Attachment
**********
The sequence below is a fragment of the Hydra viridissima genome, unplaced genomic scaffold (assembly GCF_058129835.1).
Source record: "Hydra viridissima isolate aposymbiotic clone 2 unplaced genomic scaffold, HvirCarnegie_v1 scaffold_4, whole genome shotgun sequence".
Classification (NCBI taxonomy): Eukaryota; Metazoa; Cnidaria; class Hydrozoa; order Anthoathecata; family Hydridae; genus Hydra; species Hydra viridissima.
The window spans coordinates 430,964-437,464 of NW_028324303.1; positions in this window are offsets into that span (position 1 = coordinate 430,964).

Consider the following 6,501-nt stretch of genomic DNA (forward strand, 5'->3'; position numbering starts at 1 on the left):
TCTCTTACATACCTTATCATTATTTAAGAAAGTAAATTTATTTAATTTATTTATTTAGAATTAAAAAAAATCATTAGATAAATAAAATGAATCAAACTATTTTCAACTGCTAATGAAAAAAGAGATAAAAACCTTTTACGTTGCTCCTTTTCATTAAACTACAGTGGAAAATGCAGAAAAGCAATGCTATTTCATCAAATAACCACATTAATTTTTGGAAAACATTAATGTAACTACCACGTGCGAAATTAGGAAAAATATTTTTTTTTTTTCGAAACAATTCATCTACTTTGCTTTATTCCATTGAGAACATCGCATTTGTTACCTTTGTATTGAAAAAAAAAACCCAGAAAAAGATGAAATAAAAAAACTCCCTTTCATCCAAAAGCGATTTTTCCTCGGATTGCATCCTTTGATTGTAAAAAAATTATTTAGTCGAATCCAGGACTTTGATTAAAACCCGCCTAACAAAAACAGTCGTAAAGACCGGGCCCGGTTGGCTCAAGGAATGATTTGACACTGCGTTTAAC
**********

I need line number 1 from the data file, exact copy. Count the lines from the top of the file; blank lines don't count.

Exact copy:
The sequence below is a fragment of the Hydra viridissima genome, unplaced genomic scaffold (assembly GCF_058129835.1).